How Many Pieces of Ice Cream Cake to Order?


The EOQ (economic order quantity) model celebrated its 100 birthday last year, being first published in February 1913 by Harris.  The EOQ model has held the test of time as it is still commonly used in practice and even has its own app (I guess it ages gracefully!).  To celebrate, the International Journal of Production Economics launched a special issue and I am happy to report that we are part of the party – our paper “A New Inventory Model for Cold Items that Considers Costs and Emissions” has been accepted.  Our model (an extension of the EOQ model) considers unit freezer capacities and analyzes inventory decisions based on both a financial and an environmental objective function.  This research was led by Ph.D. Student Ali Bozorgi, who is co-advised by Dima Nazzal (at Georgia Tech) and myself.  Using our model, we should be able to determine how many pieces of ice cream cake to order for the birthday party!  🙂

The paper specifics: 

A new inventory model for cold items that considers costs and emissions

Ali Bozorgi *, Jennifer A. Pazour* & Dima Nazzal**

*Department of Industrial Engineering and Management Systems, University of Central Florida, Orlando, FL, 32816, USA

**H. Milton Stewart School of Industrial and Systems Engineering
Georgia Institute of Technology, Atlanta, GA USA 30332


to appear in the Special Issue Celebration of the 100th Anniversary of the EOQ Model for the International Journal of Production Economics (IJPE).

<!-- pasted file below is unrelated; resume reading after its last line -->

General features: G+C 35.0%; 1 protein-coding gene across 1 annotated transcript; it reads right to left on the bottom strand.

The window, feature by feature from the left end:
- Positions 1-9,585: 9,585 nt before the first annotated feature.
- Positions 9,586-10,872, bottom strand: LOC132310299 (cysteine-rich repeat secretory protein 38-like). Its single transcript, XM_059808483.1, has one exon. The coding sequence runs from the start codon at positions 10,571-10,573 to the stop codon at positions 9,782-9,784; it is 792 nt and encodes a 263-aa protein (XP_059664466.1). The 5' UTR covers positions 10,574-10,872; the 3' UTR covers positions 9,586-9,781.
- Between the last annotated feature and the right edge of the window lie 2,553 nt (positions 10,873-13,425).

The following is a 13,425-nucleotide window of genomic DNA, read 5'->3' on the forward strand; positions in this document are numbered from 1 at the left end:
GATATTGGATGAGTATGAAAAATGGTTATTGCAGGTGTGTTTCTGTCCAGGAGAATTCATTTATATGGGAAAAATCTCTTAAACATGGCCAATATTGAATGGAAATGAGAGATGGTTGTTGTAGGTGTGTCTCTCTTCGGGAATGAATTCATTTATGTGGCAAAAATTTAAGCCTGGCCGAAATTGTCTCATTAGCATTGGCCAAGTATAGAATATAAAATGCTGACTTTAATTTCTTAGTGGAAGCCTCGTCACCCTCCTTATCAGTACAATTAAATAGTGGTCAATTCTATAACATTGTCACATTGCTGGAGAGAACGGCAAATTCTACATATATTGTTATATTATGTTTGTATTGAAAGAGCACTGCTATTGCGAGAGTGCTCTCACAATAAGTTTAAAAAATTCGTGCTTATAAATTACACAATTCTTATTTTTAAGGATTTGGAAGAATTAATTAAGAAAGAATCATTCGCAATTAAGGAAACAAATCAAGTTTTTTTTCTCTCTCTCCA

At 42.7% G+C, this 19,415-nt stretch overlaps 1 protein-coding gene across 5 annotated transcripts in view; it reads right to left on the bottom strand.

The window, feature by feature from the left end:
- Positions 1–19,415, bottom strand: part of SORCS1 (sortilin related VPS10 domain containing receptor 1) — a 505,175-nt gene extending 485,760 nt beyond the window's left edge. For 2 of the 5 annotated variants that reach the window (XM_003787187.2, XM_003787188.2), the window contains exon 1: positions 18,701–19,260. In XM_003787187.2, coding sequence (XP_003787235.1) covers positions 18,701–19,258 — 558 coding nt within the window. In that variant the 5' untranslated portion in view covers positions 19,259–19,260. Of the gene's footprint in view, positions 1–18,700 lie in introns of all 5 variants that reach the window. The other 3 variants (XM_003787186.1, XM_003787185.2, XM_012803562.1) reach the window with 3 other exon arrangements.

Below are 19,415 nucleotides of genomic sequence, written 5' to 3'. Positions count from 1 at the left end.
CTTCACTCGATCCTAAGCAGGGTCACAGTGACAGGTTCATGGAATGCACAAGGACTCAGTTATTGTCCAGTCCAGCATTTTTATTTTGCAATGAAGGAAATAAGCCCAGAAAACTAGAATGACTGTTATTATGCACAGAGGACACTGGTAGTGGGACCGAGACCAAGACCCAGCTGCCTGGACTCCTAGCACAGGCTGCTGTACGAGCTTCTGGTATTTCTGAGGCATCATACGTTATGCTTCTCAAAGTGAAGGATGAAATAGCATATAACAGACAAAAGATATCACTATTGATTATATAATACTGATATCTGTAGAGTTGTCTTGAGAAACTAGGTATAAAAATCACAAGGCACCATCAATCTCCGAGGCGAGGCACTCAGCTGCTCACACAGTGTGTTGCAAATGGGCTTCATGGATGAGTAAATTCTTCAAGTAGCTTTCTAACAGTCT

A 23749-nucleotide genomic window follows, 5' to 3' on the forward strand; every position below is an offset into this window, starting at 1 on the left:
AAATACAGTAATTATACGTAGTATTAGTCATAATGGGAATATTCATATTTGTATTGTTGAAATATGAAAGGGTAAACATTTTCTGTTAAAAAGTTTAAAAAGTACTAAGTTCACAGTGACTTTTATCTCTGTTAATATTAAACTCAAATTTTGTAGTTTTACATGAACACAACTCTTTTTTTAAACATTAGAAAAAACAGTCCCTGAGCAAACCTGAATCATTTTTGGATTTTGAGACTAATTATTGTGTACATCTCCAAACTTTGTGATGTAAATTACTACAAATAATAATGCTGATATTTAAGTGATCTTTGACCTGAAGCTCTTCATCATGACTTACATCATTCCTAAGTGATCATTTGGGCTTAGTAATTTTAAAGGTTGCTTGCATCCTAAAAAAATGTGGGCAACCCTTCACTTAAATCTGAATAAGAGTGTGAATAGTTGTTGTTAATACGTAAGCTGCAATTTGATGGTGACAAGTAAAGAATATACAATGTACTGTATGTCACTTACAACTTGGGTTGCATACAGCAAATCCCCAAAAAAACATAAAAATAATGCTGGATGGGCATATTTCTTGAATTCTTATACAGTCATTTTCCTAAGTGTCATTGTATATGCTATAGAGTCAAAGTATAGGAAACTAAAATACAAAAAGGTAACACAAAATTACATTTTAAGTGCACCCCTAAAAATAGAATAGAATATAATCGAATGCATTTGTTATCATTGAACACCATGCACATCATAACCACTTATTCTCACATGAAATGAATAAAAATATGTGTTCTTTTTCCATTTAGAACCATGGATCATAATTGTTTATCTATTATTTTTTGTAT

ABSTRACT: A new inventory model that considers both cost and emission functions is proposed for environments where temperature-controlled items need to be stored at a certain, non-ambient temperature and to do so modular temperature-control units are used.  Transportation unit capacity and storage unit capacity are considered, which results in non-linear, non-continuous cost and emissions functions. A set of exact algorithms are developed to find the optimal order quantity based on cost and emission function minimization, and the mathematical proof of the optimality of the solutions are presented.  Using a variety of parameter ratios, a set of experiments are run to show the effectiveness of the proposed model compared to the current models in the literature and to provide managerial insights into the cold item inventory problem. Optimum order quantity for cost function optimization and emission function optimization are compared against each other and the tradeoff between the functions is analyzed to provide insights.


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